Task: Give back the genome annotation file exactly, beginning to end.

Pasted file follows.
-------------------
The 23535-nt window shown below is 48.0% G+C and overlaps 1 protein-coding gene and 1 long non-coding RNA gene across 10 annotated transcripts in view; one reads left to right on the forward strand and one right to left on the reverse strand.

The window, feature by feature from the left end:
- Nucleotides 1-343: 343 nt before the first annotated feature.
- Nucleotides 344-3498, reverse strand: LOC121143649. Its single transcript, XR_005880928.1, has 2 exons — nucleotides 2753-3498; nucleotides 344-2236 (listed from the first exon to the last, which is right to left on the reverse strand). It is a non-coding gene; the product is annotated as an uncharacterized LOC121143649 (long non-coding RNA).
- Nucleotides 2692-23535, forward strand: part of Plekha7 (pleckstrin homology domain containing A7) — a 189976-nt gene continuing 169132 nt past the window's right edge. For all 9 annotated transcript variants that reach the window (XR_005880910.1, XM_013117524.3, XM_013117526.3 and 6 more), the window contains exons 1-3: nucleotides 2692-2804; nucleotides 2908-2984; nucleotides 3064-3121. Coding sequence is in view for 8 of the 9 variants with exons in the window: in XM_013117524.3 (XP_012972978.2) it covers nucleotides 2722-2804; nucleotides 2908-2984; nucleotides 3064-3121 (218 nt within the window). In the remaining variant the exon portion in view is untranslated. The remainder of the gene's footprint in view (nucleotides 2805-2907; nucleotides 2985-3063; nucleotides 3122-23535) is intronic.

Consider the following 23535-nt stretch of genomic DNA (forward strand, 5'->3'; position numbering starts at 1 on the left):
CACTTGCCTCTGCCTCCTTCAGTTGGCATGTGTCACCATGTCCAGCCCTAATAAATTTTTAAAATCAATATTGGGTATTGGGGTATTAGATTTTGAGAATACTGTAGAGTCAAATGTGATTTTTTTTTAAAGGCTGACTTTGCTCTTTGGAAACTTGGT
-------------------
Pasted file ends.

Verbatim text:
The 23535-nt window shown below is 48.0% G+C and overlaps 1 protein-coding gene and 1 long non-coding RNA gene across 10 annotated transcripts in view; one reads left to right on the forward strand and one right to left on the reverse strand.

The window, feature by feature from the left end:
- Nucleotides 1-343: 343 nt before the first annotated feature.
- Nucleotides 344-3498, reverse strand: LOC121143649. Its single transcript, XR_005880928.1, has 2 exons — nucleotides 2753-3498; nucleotides 344-2236 (listed from the first exon to the last, which is right to left on the reverse strand). It is a non-coding gene; the product is annotated as an uncharacterized LOC121143649 (long non-coding RNA).
- Nucleotides 2692-23535, forward strand: part of Plekha7 (pleckstrin homology domain containing A7) — a 189976-nt gene continuing 169132 nt past the window's right edge. For all 9 annotated transcript variants that reach the window (XR_005880910.1, XM_013117524.3, XM_013117526.3 and 6 more), the window contains exons 1-3: nucleotides 2692-2804; nucleotides 2908-2984; nucleotides 3064-3121. Coding sequence is in view for 8 of the 9 variants with exons in the window: in XM_013117524.3 (XP_012972978.2) it covers nucleotides 2722-2804; nucleotides 2908-2984; nucleotides 3064-3121 (218 nt within the window). In the remaining variant the exon portion in view is untranslated. The remainder of the gene's footprint in view (nucleotides 2805-2907; nucleotides 2985-3063; nucleotides 3122-23535) is intronic.

Consider the following 23535-nt stretch of genomic DNA (forward strand, 5'->3'; position numbering starts at 1 on the left):
CACTTGCCTCTGCCTCCTTCAGTTGGCATGTGTCACCATGTCCAGCCCTAATAAATTTTTAAAATCAATATTGGGTATTGGGGTATTAGATTTTGAGAATACTGTAGAGTCAAATGTGATTTTTTTTTAAAGGCTGACTTTGCTCTTTGGAAACTTGGT